Spatio-temporal analysis and simulation on shallow rainfall-induced landslides in China using landslide susceptibility dynamics and rainfall I-D thresholds
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An empirical simulation method to simulate the possible position of shallow rainfall-induced landslides in China has been developed. This study shows that such a simulation may be operated in real-time to highlight those areas that are highly prone to rainfall-induced landslides on the basis of the landslide susceptibility index and the rainfall intensity-duration (I-D) thresholds. First, the study on landslide susceptibility in China is introduced. The entire territory has been classified into five categories, among which high-susceptibility regions (Zone 4- ‘High’ and 5-‘Very high’) account for 4.15% of the total extension of China. Second, rainfall is considered as an external triggering factor that may induce landslide initiation. Real-time satellite-based TMPA 3B42 products may provide real rainfall spatial and temporal patterns, which may be used to derive rainfall duration time and intensity. By using a historical record of 60 significant past landslides, the rainfall I-D equation has been calibrated. The rainfall duration time that may trigger a landslide has resulted between 3 hours and 45 hours. The combination of these two aspects can be exploited to simulate the spatiotemporal distribution of rainfall-induced landslide hazards when rainfall events exceed the rainfall I-D thresholds, where the susceptibility category is ‘high’ or ‘very high’. This study shows a useful tool to be part of a systematic landslide simulation methodology, potentially providing useful information for a theoretical basis and practical guide for landslide prediction and mitigation throughout China.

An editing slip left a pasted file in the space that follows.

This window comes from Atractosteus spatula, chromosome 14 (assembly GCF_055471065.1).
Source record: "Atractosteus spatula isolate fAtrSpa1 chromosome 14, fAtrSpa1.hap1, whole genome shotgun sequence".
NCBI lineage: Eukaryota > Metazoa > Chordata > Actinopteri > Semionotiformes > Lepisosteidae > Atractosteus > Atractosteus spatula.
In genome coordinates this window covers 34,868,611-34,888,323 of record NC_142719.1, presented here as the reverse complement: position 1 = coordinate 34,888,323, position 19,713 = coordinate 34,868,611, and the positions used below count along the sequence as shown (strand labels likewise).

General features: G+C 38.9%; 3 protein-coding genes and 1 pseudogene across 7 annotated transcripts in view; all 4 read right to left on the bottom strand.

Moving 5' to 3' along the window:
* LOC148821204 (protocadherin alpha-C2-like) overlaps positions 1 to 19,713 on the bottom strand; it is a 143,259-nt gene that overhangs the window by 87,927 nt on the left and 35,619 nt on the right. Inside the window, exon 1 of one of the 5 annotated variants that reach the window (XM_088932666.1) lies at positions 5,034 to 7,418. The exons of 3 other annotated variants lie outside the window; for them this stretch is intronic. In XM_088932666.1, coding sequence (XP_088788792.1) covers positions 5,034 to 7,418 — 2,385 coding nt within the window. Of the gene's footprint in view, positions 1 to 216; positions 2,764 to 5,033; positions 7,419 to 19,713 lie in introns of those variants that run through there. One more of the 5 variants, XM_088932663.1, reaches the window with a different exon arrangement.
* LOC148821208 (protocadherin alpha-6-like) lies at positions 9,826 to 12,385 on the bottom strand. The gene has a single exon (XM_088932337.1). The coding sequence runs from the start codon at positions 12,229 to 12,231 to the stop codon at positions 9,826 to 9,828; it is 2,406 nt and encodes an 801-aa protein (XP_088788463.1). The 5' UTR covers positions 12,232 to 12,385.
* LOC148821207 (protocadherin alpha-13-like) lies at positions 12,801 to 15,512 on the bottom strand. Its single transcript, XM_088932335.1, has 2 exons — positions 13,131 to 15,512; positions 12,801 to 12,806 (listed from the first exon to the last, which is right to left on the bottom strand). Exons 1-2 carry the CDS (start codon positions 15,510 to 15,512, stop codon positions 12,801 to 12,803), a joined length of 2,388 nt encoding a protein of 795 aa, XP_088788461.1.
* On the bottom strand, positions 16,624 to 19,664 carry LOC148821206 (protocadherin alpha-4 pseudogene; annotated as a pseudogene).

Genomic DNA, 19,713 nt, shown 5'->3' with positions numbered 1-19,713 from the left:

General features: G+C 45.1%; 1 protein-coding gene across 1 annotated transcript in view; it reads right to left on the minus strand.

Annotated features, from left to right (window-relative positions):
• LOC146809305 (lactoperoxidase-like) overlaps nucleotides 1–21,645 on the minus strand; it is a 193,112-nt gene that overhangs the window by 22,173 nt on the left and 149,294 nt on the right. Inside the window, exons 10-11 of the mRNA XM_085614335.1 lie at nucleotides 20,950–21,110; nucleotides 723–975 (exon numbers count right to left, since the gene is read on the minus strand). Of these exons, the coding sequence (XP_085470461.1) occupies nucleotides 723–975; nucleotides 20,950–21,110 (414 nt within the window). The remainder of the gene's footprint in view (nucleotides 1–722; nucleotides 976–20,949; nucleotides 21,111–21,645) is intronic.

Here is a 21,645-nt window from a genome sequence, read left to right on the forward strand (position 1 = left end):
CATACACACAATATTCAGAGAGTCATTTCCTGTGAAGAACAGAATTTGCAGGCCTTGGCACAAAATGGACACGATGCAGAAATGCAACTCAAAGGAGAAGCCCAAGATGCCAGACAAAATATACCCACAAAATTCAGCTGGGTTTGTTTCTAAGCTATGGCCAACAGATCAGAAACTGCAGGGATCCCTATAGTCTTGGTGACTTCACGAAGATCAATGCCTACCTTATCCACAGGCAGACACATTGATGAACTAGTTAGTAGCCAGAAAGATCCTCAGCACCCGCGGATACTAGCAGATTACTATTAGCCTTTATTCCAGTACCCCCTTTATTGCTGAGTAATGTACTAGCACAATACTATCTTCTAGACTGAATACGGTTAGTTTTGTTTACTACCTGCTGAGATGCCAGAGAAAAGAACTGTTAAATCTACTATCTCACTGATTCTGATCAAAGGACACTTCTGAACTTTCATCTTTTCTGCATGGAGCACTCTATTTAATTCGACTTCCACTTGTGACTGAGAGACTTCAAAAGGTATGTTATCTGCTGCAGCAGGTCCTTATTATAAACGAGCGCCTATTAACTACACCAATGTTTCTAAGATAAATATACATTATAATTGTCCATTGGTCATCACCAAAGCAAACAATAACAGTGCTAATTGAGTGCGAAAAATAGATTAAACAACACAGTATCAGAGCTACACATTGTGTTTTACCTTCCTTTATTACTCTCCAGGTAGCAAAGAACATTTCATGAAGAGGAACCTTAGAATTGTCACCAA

KeywordsRainfall-induced landslides Susceptibility Rainfall I-D thresholds Spatio-temporal Simulation
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This work was supported by the National Natural Science Foundation of China (Grant No. 41501458), China Postdoctoral Science Foundation Funded Project (Grant No. 2016M592860), National Basic Research Program of China (Grant No. 2013CB733204), Key Laboratory of Mining Spatial Information Technology of NASMG (Grant Nos. KLM201309), Science Program of Shanghai Normal University (Grant No. SK201525), the Shanghai Gaofeng & Gaoyuan Project for University Academic Program Development (Grant Nos. 2013LASW-A09 & SKHL1310) and the Center of Spatial Information Science and Sustainable Development Applications, Tongji University, Shanghai, China.
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